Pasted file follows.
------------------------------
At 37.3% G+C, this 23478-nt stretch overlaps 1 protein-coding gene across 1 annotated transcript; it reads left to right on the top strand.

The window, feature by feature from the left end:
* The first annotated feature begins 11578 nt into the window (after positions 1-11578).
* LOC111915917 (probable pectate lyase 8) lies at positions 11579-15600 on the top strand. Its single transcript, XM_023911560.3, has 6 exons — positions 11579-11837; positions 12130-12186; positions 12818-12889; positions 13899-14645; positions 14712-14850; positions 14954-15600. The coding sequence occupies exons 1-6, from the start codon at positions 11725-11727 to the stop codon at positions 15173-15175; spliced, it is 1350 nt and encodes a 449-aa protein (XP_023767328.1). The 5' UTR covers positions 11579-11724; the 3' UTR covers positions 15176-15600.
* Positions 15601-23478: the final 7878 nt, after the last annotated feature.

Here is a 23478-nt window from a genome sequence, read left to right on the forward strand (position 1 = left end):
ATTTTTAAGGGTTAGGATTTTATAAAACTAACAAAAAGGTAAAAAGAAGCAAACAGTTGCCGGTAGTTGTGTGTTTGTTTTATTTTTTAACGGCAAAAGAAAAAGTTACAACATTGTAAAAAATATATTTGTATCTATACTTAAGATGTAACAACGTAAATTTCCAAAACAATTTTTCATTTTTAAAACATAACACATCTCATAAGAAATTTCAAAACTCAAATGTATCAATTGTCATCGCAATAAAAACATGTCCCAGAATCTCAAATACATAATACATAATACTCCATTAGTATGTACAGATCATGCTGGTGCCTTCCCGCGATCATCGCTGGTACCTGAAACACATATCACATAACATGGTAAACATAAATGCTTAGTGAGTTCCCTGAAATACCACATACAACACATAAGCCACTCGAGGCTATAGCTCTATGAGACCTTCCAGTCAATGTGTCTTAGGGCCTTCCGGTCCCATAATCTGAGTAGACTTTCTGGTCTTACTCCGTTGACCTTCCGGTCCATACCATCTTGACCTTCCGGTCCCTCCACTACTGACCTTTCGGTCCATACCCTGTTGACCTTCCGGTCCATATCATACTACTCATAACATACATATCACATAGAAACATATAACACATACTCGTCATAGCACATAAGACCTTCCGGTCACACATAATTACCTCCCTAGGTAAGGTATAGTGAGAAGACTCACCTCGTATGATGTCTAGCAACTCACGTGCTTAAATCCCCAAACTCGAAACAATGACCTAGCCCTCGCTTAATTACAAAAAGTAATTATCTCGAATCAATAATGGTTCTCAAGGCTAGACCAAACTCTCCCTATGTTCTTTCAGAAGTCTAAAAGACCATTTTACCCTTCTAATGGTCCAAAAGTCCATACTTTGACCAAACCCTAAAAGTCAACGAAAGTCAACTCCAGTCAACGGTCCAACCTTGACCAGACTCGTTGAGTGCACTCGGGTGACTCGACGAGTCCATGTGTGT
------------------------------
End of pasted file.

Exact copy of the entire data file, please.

At 37.3% G+C, this 23478-nt stretch overlaps 1 protein-coding gene across 1 annotated transcript; it reads left to right on the top strand.

The window, feature by feature from the left end:
* The first annotated feature begins 11578 nt into the window (after positions 1-11578).
* LOC111915917 (probable pectate lyase 8) lies at positions 11579-15600 on the top strand. Its single transcript, XM_023911560.3, has 6 exons — positions 11579-11837; positions 12130-12186; positions 12818-12889; positions 13899-14645; positions 14712-14850; positions 14954-15600. The coding sequence occupies exons 1-6, from the start codon at positions 11725-11727 to the stop codon at positions 15173-15175; spliced, it is 1350 nt and encodes a 449-aa protein (XP_023767328.1). The 5' UTR covers positions 11579-11724; the 3' UTR covers positions 15176-15600.
* Positions 15601-23478: the final 7878 nt, after the last annotated feature.

Here is a 23478-nt window from a genome sequence, read left to right on the forward strand (position 1 = left end):
ATTTTTAAGGGTTAGGATTTTATAAAACTAACAAAAAGGTAAAAAGAAGCAAACAGTTGCCGGTAGTTGTGTGTTTGTTTTATTTTTTAACGGCAAAAGAAAAAGTTACAACATTGTAAAAAATATATTTGTATCTATACTTAAGATGTAACAACGTAAATTTCCAAAACAATTTTTCATTTTTAAAACATAACACATCTCATAAGAAATTTCAAAACTCAAATGTATCAATTGTCATCGCAATAAAAACATGTCCCAGAATCTCAAATACATAATACATAATACTCCATTAGTATGTACAGATCATGCTGGTGCCTTCCCGCGATCATCGCTGGTACCTGAAACACATATCACATAACATGGTAAACATAAATGCTTAGTGAGTTCCCTGAAATACCACATACAACACATAAGCCACTCGAGGCTATAGCTCTATGAGACCTTCCAGTCAATGTGTCTTAGGGCCTTCCGGTCCCATAATCTGAGTAGACTTTCTGGTCTTACTCCGTTGACCTTCCGGTCCATACCATCTTGACCTTCCGGTCCCTCCACTACTGACCTTTCGGTCCATACCCTGTTGACCTTCCGGTCCATATCATACTACTCATAACATACATATCACATAGAAACATATAACACATACTCGTCATAGCACATAAGACCTTCCGGTCACACATAATTACCTCCCTAGGTAAGGTATAGTGAGAAGACTCACCTCGTATGATGTCTAGCAACTCACGTGCTTAAATCCCCAAACTCGAAACAATGACCTAGCCCTCGCTTAATTACAAAAAGTAATTATCTCGAATCAATAATGGTTCTCAAGGCTAGACCAAACTCTCCCTATGTTCTTTCAGAAGTCTAAAAGACCATTTTACCCTTCTAATGGTCCAAAAGTCCATACTTTGACCAAACCCTAAAAGTCAACGAAAGTCAACTCCAGTCAACGGTCCAACCTTGACCAGACTCGTTGAGTGCACTCGGGTGACTCGACGAGTCCATGTGTGT